Q&A: Do Online Teachers Accept Late Assignments?

Answer: Sometimes things come up that keep students from submitting their work on time. It could be anything from computer issues, to job or family responsibilities, to illness or even a sudden emergency. With that said, let's address typical late policies and how some of these challenges can be avoided.

Most schools have standard late policies. The policy is often a specific point deduction or percentage for each day late. For example, the policy may be a -10% or -5 points each day the assignment is late. Some schools also each teacher to choose their own late policy, or enforce different policies for different types of assignments.

Instructors usually accept late work, but maybe not everything. For instance, you may be allowed to post in the discussion board a day late without penalty. However, specific assignments (i.e. quizzes, midterm and final exams) might not be accepted if submitted late. This means if they're not submitted by the due date, the student will not earn credit.

Let's go back to some of the challenges that can hinder students from submitting their work on time. Turning in assignments by the due date shouldn't be an issue, as long as you don't wait until the day before -- or day of -- to do it. Planning and managing your time is key to overcoming most issues that can arise. If your assignment is due on Sunday, you should begin working on it during the week and plan to have it completed by Saturday. This way, if you have any tech issues, you can plan to use a friend's computer or go to the library, if necessary.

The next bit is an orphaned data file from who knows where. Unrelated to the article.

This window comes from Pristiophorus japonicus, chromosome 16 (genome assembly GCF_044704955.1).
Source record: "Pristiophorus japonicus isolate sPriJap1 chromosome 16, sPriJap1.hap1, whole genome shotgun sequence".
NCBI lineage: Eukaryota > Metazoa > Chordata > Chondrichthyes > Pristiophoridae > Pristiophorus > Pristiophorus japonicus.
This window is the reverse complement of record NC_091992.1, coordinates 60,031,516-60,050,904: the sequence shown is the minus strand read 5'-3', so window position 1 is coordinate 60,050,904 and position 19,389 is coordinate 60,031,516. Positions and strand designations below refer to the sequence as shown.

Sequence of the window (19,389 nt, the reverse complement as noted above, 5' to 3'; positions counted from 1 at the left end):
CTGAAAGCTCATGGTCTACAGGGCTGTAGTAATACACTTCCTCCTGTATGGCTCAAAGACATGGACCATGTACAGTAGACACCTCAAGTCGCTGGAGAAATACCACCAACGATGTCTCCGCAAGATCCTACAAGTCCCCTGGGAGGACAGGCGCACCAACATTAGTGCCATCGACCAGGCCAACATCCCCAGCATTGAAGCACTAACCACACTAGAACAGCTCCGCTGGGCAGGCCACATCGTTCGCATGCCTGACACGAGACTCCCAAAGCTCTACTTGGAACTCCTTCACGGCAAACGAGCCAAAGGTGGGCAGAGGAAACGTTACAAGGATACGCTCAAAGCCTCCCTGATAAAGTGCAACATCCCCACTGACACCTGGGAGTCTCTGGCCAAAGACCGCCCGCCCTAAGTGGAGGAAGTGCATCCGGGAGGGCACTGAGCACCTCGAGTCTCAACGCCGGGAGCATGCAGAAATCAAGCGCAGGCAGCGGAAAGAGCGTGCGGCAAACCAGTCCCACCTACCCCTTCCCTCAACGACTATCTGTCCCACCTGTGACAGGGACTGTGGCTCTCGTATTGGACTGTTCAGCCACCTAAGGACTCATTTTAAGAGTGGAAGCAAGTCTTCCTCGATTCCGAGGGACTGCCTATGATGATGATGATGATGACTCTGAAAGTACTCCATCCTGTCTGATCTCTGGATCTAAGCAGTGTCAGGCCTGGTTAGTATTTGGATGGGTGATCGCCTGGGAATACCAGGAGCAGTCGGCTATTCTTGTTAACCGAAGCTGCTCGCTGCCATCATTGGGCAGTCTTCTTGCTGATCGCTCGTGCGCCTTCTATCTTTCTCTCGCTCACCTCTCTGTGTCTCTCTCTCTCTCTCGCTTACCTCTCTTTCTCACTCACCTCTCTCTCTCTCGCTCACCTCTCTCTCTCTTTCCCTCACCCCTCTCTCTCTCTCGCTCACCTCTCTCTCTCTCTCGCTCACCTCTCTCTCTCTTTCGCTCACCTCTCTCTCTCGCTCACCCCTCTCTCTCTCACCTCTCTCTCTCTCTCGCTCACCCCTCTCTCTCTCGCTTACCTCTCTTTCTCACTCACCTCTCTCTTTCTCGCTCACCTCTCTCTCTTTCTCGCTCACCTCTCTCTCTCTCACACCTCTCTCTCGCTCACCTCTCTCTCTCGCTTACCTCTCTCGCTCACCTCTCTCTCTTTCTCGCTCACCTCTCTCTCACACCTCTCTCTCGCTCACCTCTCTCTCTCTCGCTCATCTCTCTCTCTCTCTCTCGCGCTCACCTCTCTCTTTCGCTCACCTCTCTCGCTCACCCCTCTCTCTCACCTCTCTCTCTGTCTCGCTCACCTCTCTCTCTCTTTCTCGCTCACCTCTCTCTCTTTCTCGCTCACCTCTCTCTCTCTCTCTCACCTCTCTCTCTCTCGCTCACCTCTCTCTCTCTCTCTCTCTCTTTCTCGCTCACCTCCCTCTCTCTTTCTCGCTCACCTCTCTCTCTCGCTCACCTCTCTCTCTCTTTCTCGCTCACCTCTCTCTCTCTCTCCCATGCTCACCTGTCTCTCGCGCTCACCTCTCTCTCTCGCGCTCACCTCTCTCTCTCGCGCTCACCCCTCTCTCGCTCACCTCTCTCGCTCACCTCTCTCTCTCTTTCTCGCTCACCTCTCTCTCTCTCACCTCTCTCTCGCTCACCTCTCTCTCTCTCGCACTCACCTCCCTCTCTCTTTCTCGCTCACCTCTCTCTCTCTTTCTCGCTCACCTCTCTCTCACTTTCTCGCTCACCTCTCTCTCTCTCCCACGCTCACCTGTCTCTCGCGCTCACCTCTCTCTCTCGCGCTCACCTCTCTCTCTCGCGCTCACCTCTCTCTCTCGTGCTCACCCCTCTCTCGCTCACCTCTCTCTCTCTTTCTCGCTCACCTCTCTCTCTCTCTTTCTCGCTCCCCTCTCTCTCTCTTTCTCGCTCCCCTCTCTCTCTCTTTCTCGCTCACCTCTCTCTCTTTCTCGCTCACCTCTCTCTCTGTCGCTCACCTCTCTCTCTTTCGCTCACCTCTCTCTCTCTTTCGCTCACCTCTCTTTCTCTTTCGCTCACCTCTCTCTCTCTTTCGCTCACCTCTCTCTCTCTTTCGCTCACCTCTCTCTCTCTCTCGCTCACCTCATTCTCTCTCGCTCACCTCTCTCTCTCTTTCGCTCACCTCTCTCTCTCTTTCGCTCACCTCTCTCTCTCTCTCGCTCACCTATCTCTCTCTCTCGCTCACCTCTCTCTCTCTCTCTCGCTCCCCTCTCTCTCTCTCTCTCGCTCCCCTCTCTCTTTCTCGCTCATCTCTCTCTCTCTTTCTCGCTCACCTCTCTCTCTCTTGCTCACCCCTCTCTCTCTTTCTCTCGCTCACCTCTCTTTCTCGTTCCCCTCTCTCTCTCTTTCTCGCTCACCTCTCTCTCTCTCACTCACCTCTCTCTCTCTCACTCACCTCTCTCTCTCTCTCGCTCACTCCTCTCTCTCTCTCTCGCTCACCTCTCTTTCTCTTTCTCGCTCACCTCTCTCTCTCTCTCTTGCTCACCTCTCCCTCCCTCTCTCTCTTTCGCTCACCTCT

Although we can't plan for illness or unplanned family needs, by preparing ahead of time, you can almost avoid any issues that might keep you from submitting your work. The only exception to this is emergencies. An emergency typically means a major unforeseen physical or medical event outside of your control. If this happens, the best thing to do is contact your instructor and explain the situation. The instructor may work with you to figure out an alternative due date or make-up assignment based on your needs.

When taking online classes, try your best to stay prepared and not procrastinate. Your final grade reflects your overall class effort -- make sure yours doesn't reflect late assignments.

Dr. Beverley BrowningDr. Beverly A. Browning (Dr. Bev) has been a higher education adjunct faculty member for over 25 years. She has taught in the classroom and online for multiple colleges and universities including Spring Arbor College, Baker College of Flint, Mott Community College, and Rio Salado College. She is a graduate of the University of Michigan, Spring Arbor College and Mott Community College. She is currently an online instructor for ed2go.com (Cengage Learning). In addition to founding and directing the Grant Writing Training Foundation, Dr. Bev is also Vice President of Grants Professional Services for eCivis, Inc. She is the author over over 37 grant-related publications and a frequent keynote speaker and workshop presenter for national and regional conferences. Dr. Bev is a product of lifelong learning and an advocate for online teaching and learning!